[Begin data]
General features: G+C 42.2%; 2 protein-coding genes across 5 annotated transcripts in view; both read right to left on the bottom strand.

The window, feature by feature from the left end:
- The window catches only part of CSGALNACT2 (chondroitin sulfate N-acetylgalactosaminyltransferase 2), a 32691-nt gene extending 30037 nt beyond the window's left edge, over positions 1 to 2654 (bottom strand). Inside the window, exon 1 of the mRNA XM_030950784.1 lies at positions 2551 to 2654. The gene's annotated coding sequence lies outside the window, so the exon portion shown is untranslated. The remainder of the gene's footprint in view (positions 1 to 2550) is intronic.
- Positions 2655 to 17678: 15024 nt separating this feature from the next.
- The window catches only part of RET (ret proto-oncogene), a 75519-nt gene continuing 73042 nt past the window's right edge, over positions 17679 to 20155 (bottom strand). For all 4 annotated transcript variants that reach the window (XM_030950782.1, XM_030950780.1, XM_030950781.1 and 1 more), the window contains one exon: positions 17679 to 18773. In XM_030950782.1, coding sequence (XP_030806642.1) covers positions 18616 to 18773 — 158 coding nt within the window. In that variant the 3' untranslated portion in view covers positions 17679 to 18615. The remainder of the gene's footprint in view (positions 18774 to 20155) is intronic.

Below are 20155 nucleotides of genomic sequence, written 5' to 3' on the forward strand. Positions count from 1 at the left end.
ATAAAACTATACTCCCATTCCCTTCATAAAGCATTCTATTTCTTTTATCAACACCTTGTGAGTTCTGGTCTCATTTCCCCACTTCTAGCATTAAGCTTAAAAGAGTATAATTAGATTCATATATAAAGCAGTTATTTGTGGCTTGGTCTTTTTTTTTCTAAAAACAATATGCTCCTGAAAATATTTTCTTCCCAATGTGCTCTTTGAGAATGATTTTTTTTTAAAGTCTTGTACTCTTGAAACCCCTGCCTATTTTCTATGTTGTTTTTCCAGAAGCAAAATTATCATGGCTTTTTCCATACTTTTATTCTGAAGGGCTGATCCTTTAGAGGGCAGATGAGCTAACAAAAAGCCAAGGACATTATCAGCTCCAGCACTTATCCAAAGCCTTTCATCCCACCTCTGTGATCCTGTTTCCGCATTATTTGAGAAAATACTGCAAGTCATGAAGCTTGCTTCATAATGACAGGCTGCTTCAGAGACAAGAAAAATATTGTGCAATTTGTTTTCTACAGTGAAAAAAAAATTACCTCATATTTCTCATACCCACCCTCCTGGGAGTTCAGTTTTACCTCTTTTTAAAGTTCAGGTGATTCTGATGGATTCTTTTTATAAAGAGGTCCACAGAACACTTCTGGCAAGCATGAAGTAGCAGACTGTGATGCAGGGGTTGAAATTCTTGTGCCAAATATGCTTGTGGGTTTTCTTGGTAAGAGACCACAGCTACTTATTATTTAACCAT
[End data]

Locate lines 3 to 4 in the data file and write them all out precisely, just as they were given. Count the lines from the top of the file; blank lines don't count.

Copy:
- The window catches only part of CSGALNACT2 (chondroitin sulfate N-acetylgalactosaminyltransferase 2), a 32691-nt gene extending 30037 nt beyond the window's left edge, over positions 1 to 2654 (bottom strand). Inside the window, exon 1 of the mRNA XM_030950784.1 lies at positions 2551 to 2654. The gene's annotated coding sequence lies outside the window, so the exon portion shown is untranslated. The remainder of the gene's footprint in view (positions 1 to 2550) is intronic.
- Positions 2655 to 17678: 15024 nt separating this feature from the next.